It’s been hailed as superfood, demonised as a saturated fat, extolled an all-round beauty product and vilified for its calorific contents.
When it comes to coconut oil, the world cannot make up its mind.
With more saturated fat than butter and lard, experts have long-debated whether consuming the oil could actually do you more harm than good.
Now, a study conducted by researchers at the University of Cambridge has found that coconut oil might actually lower the risk of heart disease and stroke when consumed every day for just four weeks.
As part of the BBC2 series of Trust Me I’m a Doctor, Professor Kay-Tee Khaw and Professor Nita Forouhi recruited 94 volunteers between the ages of 50 and 75, none of whom had a history of heart disease or diabetes.
They split the participants into three groups and each was asked to consume 50 grams (roughly three tablespoons) of either coconut oil, extra virgin olive oil or unsalted butter every day for four weeks.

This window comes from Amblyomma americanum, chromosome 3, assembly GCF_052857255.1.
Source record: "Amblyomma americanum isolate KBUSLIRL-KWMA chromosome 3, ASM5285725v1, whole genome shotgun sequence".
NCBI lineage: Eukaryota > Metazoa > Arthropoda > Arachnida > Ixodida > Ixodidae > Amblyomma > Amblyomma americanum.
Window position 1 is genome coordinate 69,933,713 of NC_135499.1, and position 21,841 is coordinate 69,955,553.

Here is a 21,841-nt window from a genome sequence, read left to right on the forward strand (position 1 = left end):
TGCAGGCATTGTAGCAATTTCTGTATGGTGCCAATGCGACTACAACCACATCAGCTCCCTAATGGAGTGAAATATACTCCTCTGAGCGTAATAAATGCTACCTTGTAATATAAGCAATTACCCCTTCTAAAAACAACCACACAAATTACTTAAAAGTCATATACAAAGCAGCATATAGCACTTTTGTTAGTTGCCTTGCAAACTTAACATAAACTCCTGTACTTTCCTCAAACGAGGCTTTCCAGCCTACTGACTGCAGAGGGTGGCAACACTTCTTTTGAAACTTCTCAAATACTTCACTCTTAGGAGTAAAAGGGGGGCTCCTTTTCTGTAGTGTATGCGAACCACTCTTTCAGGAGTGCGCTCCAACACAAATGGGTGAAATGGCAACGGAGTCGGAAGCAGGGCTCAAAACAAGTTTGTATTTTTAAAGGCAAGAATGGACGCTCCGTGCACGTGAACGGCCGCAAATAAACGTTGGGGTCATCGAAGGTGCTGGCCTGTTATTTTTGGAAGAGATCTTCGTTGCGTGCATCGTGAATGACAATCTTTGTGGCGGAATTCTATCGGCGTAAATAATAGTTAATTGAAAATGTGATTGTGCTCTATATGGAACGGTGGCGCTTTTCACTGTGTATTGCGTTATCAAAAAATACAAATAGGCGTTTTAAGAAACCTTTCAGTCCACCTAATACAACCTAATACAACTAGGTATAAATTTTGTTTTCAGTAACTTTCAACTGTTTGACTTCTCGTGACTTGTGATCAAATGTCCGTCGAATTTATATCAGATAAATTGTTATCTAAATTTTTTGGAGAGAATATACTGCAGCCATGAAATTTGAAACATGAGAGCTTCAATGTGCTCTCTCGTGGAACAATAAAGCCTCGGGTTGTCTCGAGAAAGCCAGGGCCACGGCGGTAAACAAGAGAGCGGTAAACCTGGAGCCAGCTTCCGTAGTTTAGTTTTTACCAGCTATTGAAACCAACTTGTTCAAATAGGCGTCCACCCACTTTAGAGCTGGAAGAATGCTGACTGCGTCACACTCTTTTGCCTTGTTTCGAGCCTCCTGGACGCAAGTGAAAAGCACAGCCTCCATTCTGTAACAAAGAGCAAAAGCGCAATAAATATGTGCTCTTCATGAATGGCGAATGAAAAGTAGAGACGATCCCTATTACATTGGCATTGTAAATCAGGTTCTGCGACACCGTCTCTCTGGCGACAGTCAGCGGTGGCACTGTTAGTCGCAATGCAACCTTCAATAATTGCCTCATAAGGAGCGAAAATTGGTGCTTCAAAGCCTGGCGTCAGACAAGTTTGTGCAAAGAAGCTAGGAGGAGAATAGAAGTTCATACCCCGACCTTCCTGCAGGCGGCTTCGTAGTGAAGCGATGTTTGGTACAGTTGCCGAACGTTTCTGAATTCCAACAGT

Scientists were interested in seeing how eating these fats regularly would affect the volunteers’ cholesterol levels – and the results were surprising.
While the butter consumers saw an average rise of 10 per cent in their levels of LDL cholesterol, widely-known as the “bad cholesterol”, those consuming olive oil saw a slight reduction in LDL levels and a five per cent rise in HDL cholesterol levels, which is often referred to as the “good cholesterol” because it boasts protective properties.
Meanwhile, those who ate coconut oil saw the biggest rise in HDL levels with an average of 15 per cent, leading researchers to believe that the supposed superfood could be a little bit super after all as it may lower one’s chances of developing heart disease or stroke.
While the results are promising, Khaw was quick to stress that the study was only short-term and that changing one’s dietary habits based on their findings would be “irresponsible”.
“I think decisions to eat particular oils depend on more than just the health effects,” she told BBC.